It struck me as strange that these phenomena seemed never to stir any intellectual curiosity in anybody. As far as I know, there is no record of its ever having occurred to Lincoln that the fact he had remarked was striking enough to need accounting for; nor yet to Mr. Jefferson, whose intellectual curiosity was almost boundless; nor yet to John Bright. As for the people around me, their attitudes seemed strangest of all. They all disparaged politics. Their common saying, "Oh, that's politics," always pointed to something that in any other sphere of action they would call shabby and disreputable. But they never asked themselves why it was that in this one sphere of action alone they took shabby and disreputable conduct as a matter of course. It was all the more strange because these same people still somehow assumed that politics existed for the promotion of the highest social purposes. They assumed that the State's primary purpose was to promote through appropriate institutions the general welfare of its members. This assumption, whatever it amounted to, furnished the rationale of their patriotism, and they held to it with a tenacity that on slight provocation became vindictive and fanatical. Yet all of them were aware, and if pressed, could not help acknowledging that more than 90 per cent of the State’s energy was employed directly against the general welfare. Thus one might say that they seemed to have one set of credenda for week-days and another for Sundays, and never to ask themselves what actual reasons they had for holding either.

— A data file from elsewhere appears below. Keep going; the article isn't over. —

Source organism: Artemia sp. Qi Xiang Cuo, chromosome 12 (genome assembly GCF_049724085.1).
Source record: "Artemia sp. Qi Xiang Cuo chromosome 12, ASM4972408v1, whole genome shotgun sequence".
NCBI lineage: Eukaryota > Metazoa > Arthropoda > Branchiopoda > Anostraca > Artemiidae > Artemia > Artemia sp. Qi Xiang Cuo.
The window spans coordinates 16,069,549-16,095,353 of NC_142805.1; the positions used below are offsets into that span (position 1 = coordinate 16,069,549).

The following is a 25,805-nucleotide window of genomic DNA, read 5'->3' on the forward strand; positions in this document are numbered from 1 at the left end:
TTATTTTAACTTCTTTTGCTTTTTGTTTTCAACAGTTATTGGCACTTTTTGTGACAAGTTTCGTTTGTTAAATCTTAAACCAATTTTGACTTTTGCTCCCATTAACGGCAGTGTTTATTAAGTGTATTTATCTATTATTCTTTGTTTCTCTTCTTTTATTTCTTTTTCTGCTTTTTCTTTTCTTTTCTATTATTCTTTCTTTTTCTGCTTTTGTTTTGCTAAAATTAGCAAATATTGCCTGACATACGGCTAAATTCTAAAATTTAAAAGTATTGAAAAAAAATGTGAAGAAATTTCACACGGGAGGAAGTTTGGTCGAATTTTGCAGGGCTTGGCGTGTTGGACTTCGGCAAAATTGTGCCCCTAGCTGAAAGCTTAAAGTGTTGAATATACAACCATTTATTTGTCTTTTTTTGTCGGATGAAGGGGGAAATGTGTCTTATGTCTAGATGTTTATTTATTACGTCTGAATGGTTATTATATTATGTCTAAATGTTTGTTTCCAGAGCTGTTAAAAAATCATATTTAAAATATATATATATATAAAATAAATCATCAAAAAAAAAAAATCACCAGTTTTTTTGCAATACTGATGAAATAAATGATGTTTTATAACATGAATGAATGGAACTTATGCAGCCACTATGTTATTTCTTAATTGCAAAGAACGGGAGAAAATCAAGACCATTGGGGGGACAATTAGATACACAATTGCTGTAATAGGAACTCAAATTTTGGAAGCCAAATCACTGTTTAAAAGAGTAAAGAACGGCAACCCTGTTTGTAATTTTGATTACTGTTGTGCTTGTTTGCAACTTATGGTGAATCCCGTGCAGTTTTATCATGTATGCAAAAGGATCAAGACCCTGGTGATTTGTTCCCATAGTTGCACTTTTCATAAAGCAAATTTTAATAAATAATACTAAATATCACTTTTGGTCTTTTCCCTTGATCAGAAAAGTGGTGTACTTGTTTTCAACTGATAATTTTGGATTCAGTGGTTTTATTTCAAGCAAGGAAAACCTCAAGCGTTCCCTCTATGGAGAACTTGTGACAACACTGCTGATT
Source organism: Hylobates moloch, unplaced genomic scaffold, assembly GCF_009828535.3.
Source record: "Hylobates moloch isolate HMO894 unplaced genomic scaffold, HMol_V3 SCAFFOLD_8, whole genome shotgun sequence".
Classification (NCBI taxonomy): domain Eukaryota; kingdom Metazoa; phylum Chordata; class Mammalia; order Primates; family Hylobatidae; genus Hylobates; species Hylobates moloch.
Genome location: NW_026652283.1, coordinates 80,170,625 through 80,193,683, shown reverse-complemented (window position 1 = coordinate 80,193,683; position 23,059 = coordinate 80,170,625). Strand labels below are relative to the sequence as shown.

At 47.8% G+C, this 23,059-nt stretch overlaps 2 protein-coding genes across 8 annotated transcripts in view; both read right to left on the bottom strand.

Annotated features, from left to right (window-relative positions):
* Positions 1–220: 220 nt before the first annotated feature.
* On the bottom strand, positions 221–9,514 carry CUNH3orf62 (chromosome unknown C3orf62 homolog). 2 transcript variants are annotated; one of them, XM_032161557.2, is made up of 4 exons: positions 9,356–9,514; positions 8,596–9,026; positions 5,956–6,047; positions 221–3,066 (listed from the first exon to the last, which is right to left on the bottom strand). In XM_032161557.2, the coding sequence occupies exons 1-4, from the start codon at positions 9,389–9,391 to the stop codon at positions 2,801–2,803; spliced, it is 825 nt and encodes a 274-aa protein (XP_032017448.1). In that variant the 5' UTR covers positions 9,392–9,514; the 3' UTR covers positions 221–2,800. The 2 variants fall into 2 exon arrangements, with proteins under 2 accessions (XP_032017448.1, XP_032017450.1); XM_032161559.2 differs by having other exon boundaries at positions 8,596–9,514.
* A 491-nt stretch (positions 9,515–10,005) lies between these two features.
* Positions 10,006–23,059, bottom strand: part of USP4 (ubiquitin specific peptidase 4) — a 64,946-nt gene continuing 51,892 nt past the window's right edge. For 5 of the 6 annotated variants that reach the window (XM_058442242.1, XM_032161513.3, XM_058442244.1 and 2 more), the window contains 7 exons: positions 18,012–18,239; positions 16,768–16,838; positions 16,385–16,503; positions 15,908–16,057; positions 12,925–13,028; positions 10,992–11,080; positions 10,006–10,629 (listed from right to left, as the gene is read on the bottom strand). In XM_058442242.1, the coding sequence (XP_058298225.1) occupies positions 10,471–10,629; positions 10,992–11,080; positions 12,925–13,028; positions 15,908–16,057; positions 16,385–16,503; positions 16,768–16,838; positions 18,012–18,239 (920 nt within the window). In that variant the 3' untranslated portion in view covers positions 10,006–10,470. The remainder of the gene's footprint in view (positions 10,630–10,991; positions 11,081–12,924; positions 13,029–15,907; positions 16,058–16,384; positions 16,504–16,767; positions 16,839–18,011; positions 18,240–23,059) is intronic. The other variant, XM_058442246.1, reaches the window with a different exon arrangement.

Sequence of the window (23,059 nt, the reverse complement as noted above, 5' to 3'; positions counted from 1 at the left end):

I did not know how to take this, nor do I now. Let me draw a rough parallel. Suppose vast numbers of people to be contemplating a machine that they had been told was a plough, and very valuable - indeed, that they could not get on without it - some even saying that its design came down in some way from on high. They have great feelings of pride and jealousy about this machine, and will give up their lives for it if they are told it is in danger. Yet they all see that it will not plough well, no matter what hands are put to manage it, and in fact does hardly any ploughing at all; sometimes only with enormous difficulty and continual tinkering and adjustment can it be got to scratch a sort of furrow, very poor and short, hardly practicable, and ludicrously disproportionate to the cost and pains of cutting it. On the other hand, the machine harrows perfectly, almost automatically. It looks like a harrow, has the history of a harrow, and even when the most enlightened effort is expended on it to make it act like a plough, it persists, except for an occasional six or eight per cent of efficiency, in acting like a harrow.

Surely such a spectacle would make an intelligent being raise some enquiry about the nature and original intention of that machine. Was it really a plough? Was it ever meant to plough with? Was it not designed and constructed for harrowing? Yet none of the anomalies that I had been observing ever raised any enquiry about the nature and original intention of the State. They were merely acquiesced in. At most, they were put down feebly to the imperfections of human nature which render mismanagement and perversion of every good institution to some extent inevitable; and this is absurd, for these anomalies do not appear in the conduct of any other human institution. It is no matter of opinion, but of open and notorious fact, that they do not. There are anomalies in the church and in the family that are significantly analogous; they will bear investigation, and are getting it; but the analogies are by no means complete, and are mostly due to the historical connection of these two institutions with the State.